Carroll, CHARLES, OF CARROLLTON.—American statesman, b. at Annapolis, Maryland, September 19, 1737, d. at Doughoregan Manor near Baltimore, Maryland, November 14, 1832. His grandfather, Charles Carroll, emigrated from England to Maryland because of the persecution of Catholics, October 1, 1688. He obtained considerable grants of land and was made attorney-general under the third Lord Baltimore. The year he arrived in America, Lord Baltimore was deprived of his rights, and Maryland was made a royal province. As Carroll was in favor with the Baltimores, he enjoyed important political positions in the colony before and after the restoration of their rights in 1715. Charles Carroll of Annapolis, the father of Charles Carroll of Carrollton, was born in 1703, and died in 1783. He was a wealthy land-owner and bitterly opposed the political disabilities under which the Catholics of Maryland suffered. The mother of Charles Carroll of Carrollton was Elizabeth Brooke, the daughter of Clement Brooke and Jane Sewall, and was a near relation of her husband. Charles Carroll’s biographer, Rowland, divides his life into three periods of about thirty years each; the first was a period of preparation, the second a period of public service, and the third a period of retirement, with scholarly observation of public events. At ten years of age Charles Carroll was sent to school to the Jesuits at Bohemia, on Harmon’s Manor in Maryland, where one of his fellow-students was his cousin, John Carroll, afterwards Archbishop of Baltimore. The following year, 1748, they both crossed the ocean to the Jesuit college at St-Omer in French Flanders, where Charles remained six years. After a year at the college of the Jesuits at Reims he entered the College Louis le Grand at Paris. In 1753 Carroll went to Bourges to study civil law. He remained there for a year, and then returned to Paris until 1757. In this year he took apartments in the Temple, London, where he studied law for several years. In later days he spoke in highest praise of the training he received at St-Omer and the College Louis le Grand. To the former he owed his deep conviction of religious truth, and to the latter his critical ability, his literary style, and the basis for the breadth of knowledge which made him an invaluable citizen.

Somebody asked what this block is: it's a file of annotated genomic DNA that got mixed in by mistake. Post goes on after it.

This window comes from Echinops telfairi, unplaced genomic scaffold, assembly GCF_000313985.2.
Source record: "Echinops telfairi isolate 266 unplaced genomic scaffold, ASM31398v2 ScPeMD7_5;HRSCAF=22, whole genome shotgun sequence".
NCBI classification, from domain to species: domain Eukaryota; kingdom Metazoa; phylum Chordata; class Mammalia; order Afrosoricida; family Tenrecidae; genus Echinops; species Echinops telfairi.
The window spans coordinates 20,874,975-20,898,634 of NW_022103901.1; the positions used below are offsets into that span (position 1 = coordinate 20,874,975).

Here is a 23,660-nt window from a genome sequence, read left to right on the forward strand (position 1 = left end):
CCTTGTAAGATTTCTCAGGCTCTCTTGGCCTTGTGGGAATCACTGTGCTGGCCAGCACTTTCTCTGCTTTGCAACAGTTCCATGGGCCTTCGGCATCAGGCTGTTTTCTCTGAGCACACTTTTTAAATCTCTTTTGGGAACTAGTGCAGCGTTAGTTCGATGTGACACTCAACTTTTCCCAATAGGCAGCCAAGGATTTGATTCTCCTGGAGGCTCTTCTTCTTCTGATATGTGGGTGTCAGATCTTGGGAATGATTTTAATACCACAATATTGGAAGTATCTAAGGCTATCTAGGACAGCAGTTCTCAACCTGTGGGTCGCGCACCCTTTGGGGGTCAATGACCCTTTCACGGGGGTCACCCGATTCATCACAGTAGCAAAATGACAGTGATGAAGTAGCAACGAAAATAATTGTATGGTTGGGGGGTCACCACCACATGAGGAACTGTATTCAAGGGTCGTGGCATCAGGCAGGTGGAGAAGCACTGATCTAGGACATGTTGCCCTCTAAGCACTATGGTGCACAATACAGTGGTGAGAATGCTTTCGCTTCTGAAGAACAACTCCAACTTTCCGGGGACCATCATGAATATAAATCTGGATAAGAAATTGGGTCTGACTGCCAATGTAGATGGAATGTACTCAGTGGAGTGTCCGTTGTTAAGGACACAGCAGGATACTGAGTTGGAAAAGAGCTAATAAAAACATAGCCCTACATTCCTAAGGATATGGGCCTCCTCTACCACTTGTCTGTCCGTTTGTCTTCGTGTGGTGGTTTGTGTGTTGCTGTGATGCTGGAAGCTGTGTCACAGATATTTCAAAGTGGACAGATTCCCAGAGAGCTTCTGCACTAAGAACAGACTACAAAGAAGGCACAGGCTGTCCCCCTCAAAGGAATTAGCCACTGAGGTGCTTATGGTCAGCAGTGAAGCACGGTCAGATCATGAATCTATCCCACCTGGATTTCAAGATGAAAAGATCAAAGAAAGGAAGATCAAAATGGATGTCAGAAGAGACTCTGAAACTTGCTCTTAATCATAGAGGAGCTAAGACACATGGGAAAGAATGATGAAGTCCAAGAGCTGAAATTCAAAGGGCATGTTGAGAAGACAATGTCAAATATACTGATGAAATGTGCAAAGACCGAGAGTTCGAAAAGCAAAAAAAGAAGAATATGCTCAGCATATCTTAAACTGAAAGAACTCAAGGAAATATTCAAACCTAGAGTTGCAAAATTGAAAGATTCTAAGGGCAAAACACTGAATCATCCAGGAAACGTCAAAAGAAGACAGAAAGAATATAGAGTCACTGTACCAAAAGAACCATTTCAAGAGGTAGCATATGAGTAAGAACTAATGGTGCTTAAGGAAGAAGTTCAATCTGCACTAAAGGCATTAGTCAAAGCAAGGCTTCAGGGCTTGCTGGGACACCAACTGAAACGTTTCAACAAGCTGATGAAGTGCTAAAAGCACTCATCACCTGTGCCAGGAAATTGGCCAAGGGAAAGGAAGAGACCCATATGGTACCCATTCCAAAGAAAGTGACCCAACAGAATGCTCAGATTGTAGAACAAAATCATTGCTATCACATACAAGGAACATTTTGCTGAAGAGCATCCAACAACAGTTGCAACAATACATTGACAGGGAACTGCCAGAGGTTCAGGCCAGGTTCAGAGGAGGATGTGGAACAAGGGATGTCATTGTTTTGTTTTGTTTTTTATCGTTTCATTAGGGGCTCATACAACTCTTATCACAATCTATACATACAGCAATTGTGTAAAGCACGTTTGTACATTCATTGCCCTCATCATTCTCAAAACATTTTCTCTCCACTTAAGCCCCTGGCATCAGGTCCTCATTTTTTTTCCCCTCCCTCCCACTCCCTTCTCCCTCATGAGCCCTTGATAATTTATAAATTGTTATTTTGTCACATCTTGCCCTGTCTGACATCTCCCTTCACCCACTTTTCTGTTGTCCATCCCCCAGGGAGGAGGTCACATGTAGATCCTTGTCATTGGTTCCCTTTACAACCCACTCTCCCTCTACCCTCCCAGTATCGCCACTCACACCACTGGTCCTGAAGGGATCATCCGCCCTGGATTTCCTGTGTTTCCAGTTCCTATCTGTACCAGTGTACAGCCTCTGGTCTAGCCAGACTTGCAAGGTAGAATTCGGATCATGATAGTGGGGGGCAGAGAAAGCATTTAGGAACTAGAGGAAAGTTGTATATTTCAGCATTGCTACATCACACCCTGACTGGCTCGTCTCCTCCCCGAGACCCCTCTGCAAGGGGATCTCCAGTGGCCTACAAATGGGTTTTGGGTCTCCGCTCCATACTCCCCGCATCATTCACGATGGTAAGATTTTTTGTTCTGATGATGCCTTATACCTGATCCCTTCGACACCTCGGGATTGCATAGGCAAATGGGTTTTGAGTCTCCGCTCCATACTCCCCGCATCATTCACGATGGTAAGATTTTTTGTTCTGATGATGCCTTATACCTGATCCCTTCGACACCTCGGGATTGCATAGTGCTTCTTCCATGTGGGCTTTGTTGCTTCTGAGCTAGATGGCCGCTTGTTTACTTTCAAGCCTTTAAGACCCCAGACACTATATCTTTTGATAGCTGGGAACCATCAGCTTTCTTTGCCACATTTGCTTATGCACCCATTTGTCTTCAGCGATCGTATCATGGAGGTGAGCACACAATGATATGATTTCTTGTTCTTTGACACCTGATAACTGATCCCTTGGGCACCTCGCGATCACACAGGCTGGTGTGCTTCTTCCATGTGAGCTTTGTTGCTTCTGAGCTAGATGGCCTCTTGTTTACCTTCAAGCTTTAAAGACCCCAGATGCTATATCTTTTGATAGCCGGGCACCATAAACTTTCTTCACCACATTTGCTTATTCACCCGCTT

Upon his return to America, in 1765, the estate of Carrollton in Frederick County, Maryland, was given him and later he became known as Charles Carroll of Carrollton, to distinguish him from his father Charles Carroll, of Annapolis. In the difficulties with the mother country, Carroll aggressively defended the position taken by the colonies. In 1770, by a proclamation Governor Eden imposed certain fees upon the colonists. As fees were treated as taxes this was vigorously opposed as violating the right of the people to tax themselves. The jurist Daniel Dulaney defended the position of the Government in a series of articles in the “Maryland Gazette” under the signature Antillon. Carroll took up the debate as a champion of popular rights, maintaining the thesis that fees were taxes and that taxes should not be levied upon the people except by the consent of their representatives. He wrote four articles and the popular sentiment was decidedly with him. This controversy established Carroll’s reputation as a debater and a scholar.